I was most concerned about the right proportions. That was what I was doing wrong until then, and why I was doing the blind drawings in the first place.

Sketch of a robot pose

Here is a photo of the same pose, to check if I did it right.

WowWee Tri-bot

Clearly, there is still a lot of work to be done. The proportions are much better than before, but the details and exact shape of the part are not very well defined –to put it diplomatically. Ah well, it is an improvement over earlier drawings I did of this toy robot, as you can judge for yourself below.

Sketching WowWee Tri-bot WowWee Tri-bot 002 Getting better at it Doing it the wrong way Stopped in Mid-air Sixth attempt at Tri-bot

It is clear to me that I’m slowly getting better at it, and that concentration is an essential part of drawing. You need to be obsessed with your subject to even have a slim chance of drawing it in the correct proportions and giving it the treatment it deserves. In other words, you need to be a drawing geek to be able to make a drawing that resembles the original.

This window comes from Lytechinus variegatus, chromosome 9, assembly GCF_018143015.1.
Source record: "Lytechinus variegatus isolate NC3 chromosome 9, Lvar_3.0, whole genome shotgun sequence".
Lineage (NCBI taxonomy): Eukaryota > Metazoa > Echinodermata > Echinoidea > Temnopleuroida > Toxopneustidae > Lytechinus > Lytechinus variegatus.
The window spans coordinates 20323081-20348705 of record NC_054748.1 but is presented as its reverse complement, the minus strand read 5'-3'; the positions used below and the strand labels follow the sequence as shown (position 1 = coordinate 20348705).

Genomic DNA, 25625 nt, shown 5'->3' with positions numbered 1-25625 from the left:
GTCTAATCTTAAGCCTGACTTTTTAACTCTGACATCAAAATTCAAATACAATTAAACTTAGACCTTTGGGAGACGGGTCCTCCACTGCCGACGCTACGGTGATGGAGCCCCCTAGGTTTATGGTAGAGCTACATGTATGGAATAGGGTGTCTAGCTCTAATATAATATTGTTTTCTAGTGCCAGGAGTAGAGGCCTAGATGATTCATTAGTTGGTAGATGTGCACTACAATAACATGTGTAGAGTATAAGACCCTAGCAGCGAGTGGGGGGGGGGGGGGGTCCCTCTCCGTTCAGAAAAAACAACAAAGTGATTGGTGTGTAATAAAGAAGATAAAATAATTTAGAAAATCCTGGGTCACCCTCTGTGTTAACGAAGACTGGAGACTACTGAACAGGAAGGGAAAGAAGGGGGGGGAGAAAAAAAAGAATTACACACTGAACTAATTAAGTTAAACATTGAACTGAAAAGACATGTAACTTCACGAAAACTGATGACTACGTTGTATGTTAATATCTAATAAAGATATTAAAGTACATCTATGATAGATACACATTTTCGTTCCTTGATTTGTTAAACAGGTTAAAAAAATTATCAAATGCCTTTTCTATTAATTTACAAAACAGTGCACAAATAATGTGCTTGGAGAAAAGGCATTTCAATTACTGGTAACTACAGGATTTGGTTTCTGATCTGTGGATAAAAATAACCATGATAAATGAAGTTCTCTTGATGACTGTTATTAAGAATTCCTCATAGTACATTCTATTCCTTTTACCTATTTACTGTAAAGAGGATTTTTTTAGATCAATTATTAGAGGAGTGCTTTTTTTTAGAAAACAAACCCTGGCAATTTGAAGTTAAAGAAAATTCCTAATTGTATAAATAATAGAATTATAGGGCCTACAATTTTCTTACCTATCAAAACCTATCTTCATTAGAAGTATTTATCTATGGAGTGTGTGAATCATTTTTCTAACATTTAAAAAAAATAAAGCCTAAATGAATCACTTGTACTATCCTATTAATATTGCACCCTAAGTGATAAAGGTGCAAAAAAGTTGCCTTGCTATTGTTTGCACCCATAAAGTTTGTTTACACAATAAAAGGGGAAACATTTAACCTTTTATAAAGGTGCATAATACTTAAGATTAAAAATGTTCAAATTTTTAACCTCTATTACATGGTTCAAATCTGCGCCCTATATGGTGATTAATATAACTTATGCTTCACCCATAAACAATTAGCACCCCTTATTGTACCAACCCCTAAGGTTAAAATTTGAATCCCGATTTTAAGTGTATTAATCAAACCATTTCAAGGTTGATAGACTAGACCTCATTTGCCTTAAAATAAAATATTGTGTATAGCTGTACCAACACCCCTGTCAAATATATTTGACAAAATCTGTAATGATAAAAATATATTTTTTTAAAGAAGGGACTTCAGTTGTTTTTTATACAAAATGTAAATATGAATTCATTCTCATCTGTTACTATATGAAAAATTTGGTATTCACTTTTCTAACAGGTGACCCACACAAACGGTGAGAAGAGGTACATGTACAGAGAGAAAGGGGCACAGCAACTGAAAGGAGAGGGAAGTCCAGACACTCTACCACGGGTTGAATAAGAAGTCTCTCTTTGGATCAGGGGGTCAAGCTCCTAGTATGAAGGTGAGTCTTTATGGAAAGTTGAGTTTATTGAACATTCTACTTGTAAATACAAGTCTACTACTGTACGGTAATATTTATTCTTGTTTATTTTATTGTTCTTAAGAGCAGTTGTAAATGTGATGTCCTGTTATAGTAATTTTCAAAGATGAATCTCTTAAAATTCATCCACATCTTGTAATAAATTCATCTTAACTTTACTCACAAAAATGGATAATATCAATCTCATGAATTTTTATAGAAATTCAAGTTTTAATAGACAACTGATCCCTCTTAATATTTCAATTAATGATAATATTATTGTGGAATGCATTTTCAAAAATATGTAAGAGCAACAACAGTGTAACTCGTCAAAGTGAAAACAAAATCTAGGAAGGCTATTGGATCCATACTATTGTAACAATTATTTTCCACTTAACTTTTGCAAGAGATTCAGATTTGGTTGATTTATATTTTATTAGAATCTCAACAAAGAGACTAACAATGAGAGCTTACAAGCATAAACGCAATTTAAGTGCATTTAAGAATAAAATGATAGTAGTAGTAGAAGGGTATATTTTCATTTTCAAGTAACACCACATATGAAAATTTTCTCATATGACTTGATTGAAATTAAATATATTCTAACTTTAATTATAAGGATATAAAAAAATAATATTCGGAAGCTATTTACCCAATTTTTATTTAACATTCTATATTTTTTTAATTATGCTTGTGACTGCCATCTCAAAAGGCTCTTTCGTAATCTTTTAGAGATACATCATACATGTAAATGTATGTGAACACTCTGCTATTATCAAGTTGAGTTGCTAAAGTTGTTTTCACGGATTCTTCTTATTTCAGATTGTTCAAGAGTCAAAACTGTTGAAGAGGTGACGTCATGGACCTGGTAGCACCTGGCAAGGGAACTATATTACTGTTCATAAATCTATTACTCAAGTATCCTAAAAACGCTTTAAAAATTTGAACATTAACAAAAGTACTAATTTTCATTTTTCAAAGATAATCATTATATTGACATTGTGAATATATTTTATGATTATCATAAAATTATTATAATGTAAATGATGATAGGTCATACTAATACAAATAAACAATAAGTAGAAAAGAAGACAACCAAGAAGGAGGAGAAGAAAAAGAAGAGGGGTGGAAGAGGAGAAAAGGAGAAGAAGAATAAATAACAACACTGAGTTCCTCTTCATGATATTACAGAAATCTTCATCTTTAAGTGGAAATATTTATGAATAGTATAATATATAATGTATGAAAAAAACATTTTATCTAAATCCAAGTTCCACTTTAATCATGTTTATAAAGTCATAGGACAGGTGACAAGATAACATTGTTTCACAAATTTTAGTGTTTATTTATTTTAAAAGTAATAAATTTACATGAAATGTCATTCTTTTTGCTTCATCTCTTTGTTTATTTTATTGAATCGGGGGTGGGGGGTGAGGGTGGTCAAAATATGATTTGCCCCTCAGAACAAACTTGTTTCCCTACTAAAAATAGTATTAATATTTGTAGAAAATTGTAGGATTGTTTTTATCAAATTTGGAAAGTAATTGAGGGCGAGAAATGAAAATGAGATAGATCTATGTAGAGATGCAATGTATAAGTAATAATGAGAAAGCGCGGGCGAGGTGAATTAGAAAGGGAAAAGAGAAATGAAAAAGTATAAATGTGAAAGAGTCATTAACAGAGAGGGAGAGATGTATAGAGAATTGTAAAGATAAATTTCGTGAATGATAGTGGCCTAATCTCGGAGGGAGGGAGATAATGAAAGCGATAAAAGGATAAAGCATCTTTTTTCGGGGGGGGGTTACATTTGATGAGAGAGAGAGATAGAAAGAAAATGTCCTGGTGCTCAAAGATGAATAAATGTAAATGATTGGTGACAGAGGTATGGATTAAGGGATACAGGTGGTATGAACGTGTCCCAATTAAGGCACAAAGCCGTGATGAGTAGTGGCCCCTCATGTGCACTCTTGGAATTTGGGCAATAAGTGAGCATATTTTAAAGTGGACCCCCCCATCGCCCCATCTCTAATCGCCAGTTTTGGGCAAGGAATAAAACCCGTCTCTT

The interesting part of drawing, and what still bugs me at this moment, is that the shapes and lines are highly dependent on each other. With that I mean that the whole drawing depends on how you draw your lines and where you draw then. Not only that, but when you come back to something you drew earlier in the same drawing, and compare it with your subject, you realize that you have to make it very clear what you draw at the moment you are drawing something from observation. So more than anything else, you must draw in such a way that it is always clear what you’ve drawn. If you don’t and are less precise at some point, you will get confused when you revisit parts of a drawing you drew earlier.